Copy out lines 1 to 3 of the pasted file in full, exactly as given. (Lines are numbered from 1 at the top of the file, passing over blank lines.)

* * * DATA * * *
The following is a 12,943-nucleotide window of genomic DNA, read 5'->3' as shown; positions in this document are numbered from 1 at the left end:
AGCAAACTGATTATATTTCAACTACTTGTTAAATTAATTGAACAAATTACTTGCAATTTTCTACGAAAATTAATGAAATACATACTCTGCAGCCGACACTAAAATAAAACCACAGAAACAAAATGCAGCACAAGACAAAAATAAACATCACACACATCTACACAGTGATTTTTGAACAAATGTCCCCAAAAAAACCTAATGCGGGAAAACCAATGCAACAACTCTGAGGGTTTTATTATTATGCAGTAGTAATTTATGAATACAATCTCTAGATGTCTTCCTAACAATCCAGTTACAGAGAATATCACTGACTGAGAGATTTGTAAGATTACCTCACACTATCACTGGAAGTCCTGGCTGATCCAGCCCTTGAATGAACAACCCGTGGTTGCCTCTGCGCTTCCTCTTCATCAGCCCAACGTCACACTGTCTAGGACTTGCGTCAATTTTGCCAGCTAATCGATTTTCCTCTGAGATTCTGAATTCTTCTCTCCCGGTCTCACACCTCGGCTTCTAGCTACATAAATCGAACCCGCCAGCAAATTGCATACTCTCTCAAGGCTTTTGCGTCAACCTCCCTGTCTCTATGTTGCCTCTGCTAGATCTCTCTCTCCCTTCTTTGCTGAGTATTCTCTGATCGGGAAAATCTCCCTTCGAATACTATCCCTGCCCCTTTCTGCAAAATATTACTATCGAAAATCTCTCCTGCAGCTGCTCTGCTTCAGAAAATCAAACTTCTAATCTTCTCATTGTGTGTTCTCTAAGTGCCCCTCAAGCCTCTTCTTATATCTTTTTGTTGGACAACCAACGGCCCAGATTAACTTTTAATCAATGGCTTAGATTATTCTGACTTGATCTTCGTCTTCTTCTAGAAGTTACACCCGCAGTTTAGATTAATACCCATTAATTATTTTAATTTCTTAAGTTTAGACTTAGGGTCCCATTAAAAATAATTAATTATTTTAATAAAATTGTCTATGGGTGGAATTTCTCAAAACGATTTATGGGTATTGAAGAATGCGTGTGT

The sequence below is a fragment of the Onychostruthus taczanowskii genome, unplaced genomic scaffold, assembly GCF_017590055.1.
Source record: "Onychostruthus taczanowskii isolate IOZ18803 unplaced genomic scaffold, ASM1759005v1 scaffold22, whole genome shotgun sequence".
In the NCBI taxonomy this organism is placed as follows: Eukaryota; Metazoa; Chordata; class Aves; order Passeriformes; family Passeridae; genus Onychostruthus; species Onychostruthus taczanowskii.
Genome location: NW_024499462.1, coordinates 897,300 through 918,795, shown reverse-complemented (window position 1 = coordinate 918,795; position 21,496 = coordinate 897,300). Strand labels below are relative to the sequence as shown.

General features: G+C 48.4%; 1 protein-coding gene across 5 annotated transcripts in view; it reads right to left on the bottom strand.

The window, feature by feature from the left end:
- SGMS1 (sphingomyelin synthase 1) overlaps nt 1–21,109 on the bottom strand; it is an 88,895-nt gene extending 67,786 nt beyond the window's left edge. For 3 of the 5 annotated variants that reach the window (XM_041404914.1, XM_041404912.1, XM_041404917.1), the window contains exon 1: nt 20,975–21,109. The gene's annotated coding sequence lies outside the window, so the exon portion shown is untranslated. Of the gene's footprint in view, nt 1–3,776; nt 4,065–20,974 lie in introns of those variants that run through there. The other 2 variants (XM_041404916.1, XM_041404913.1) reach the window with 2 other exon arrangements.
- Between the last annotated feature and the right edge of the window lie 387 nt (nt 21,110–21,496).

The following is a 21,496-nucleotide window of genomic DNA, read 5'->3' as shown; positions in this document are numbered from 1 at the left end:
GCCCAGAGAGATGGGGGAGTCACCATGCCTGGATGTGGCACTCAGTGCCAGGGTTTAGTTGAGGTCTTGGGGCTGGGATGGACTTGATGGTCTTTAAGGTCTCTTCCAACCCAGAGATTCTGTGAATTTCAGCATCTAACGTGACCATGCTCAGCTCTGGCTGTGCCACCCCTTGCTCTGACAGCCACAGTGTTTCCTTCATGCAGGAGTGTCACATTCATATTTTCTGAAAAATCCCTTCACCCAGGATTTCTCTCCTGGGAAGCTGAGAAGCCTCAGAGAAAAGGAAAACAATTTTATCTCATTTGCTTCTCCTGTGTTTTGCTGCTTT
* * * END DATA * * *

The following is a 12,943-nucleotide window of genomic DNA, read 5'->3' as shown; positions in this document are numbered from 1 at the left end:
AGCAAACTGATTATATTTCAACTACTTGTTAAATTAATTGAACAAATTACTTGCAATTTTCTACGAAAATTAATGAAATACATACTCTGCAGCCGACACTAAAATAAAACCACAGAAACAAAATGCAGCACAAGACAAAAATAAACATCACACACATCTACACAGTGATTTTTGAACAAATGTCCCCAAAAAAACCTAATGCGGGAAAACCAATGCAACAACTCTGAGGGTTTTATTATTATGCAGTAGTAATTTATGAATACAATCTCTAGATGTCTTCCTAACAATCCAGTTACAGAGAATATCACTGACTGAGAGATTTGTAAGATTACCTCACACTATCACTGGAAGTCCTGGCTGATCCAGCCCTTGAATGAACAACCCGTGGTTGCCTCTGCGCTTCCTCTTCATCAGCCCAACGTCACACTGTCTAGGACTTGCGTCAATTTTGCCAGCTAATCGATTTTCCTCTGAGATTCTGAATTCTTCTCTCCCGGTCTCACACCTCGGCTTCTAGCTACATAAATCGAACCCGCCAGCAAATTGCATACTCTCTCAAGGCTTTTGCGTCAACCTCCCTGTCTCTATGTTGCCTCTGCTAGATCTCTCTCTCCCTTCTTTGCTGAGTATTCTCTGATCGGGAAAATCTCCCTTCGAATACTATCCCTGCCCCTTTCTGCAAAATATTACTATCGAAAATCTCTCCTGCAGCTGCTCTGCTTCAGAAAATCAAACTTCTAATCTTCTCATTGTGTGTTCTCTAAGTGCCCCTCAAGCCTCTTCTTATATCTTTTTGTTGGACAACCAACGGCCCAGATTAACTTTTAATCAATGGCTTAGATTATTCTGACTTGATCTTCGTCTTCTTCTAGAAGTTACACCCGCAGTTTAGATTAATACCCATTAATTATTTTAATTTCTTAAGTTTAGACTTAGGGTCCCATTAAAAATAATTAATTATTTTAATAAAATTGTCTATGGGTGGAATTTCTCAAAACGATTTATGGGTATTGAAGAATGCGTGTGT

The sequence below is a fragment of the Onychostruthus taczanowskii genome, unplaced genomic scaffold, assembly GCF_017590055.1.